Forbidden Planet, When Adams and his crew are sent to investigate the silence from a planet inhabited by scientists, he finds all but two have died. Dr. Morbius and his daughter Altaira have somehow survived a hideous monster that roams the planet. Unknown to Adams, Morbius has made a discovery and has no intention of sharing it (or his daughter!) with anyone.
Brilliant: Undiluted Pulp Science Fiction on the big screen
Forbidden Planet, This is the Roman Empire of Science Fiction films. All films before lead into it, and all films since flow out of it. It captures the romance, the spirit, and the nifty look of 1950’s pulp science fiction. This is one science fiction movie with a theme, not just eye-candy. No matter how high humanity climbs on the evolutionary scale, no matter how advanced our technology becomes, we must never forget the primal instincts of our darker nature.
This film is a masterpiece.
Spaceships were much cooler in the ’50s!
Yep, they were. Red leather, lovely 30’s inspired decor, a minimum of screens & flashing lights. In fact, I consider the minimalist layout to be much MORE hi-tech than the cluttered ships we usually see. Much of the dreary stuff is hidden from view. It makes the film seem quite modern (sort of).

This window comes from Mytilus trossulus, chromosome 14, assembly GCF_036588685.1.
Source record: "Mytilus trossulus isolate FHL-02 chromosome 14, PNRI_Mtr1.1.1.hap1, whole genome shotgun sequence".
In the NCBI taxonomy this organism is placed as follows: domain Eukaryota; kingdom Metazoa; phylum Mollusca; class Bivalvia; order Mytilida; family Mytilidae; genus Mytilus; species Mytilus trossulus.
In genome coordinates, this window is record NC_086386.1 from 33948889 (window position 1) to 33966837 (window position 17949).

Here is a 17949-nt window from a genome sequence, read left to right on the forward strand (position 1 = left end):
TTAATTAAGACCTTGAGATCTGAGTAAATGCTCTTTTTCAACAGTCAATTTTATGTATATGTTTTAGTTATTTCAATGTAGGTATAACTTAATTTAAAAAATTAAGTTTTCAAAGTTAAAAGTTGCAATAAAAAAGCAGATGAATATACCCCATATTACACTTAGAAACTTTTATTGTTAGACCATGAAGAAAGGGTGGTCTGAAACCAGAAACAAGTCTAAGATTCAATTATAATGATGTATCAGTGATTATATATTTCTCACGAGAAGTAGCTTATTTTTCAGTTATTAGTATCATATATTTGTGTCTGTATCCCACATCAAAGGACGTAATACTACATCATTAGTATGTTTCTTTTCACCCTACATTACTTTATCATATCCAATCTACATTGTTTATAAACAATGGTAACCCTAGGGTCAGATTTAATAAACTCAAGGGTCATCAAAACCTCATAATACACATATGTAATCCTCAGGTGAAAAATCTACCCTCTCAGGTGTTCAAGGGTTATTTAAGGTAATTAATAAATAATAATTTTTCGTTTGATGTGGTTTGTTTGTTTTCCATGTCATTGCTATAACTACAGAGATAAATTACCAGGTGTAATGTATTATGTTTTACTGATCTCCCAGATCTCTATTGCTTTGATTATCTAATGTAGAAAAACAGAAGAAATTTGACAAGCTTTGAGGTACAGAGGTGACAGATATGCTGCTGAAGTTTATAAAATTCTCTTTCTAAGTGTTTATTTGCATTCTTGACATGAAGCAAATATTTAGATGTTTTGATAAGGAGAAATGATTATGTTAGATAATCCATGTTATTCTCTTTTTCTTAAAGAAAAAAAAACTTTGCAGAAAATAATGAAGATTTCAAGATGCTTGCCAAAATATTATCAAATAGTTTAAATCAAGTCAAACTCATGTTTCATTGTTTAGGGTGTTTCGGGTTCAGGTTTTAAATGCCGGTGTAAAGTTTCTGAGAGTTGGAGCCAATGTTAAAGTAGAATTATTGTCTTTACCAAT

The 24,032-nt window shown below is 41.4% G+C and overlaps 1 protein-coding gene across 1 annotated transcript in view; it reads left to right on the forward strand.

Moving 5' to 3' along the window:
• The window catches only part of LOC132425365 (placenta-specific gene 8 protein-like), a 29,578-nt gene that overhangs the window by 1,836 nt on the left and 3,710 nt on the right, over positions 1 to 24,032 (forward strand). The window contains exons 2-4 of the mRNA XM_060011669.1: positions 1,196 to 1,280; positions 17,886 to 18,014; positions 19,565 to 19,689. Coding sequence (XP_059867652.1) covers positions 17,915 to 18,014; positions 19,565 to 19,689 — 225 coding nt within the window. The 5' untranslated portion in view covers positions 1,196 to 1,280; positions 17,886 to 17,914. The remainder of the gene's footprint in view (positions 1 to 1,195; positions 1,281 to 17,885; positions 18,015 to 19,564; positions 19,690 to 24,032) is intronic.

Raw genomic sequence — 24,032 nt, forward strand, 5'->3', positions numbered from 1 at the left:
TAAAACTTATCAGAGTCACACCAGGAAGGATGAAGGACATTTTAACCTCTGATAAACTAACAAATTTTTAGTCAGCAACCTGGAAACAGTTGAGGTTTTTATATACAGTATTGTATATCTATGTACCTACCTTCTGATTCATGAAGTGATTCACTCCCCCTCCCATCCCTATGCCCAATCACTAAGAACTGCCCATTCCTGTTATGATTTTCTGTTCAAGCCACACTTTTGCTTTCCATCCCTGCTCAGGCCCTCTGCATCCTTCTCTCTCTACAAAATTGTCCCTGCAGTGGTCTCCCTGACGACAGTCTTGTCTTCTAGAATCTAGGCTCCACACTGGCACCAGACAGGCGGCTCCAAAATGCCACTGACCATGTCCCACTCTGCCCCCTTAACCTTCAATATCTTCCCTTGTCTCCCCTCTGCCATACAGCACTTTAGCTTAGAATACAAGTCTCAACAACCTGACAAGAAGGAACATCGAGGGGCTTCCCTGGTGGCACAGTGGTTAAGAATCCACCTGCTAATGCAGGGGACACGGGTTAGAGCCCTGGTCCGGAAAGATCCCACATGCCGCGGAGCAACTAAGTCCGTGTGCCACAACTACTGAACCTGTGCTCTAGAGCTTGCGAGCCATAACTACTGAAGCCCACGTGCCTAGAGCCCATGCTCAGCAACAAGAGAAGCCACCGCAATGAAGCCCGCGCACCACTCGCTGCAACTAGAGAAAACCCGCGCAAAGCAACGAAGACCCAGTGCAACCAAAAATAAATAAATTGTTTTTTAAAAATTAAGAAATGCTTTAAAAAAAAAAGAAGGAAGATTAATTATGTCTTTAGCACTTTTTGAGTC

The Robinsons from “Lost in Space” shopped at the same Galactic Supa- Centre – they bought a scaled-down ship, less expensive gear & a cheaper version of Robby but you can easily see the lineage.
The special effects must have seemed pretty excellent back in the day because they still look good. Nice laser shots, the monster is well done, all in all, they did a really good job.
Sure, there are some holes in the plot but it isn’t Shakespeare, it’s a really good example of Science Fiction. Much, much better than I expected.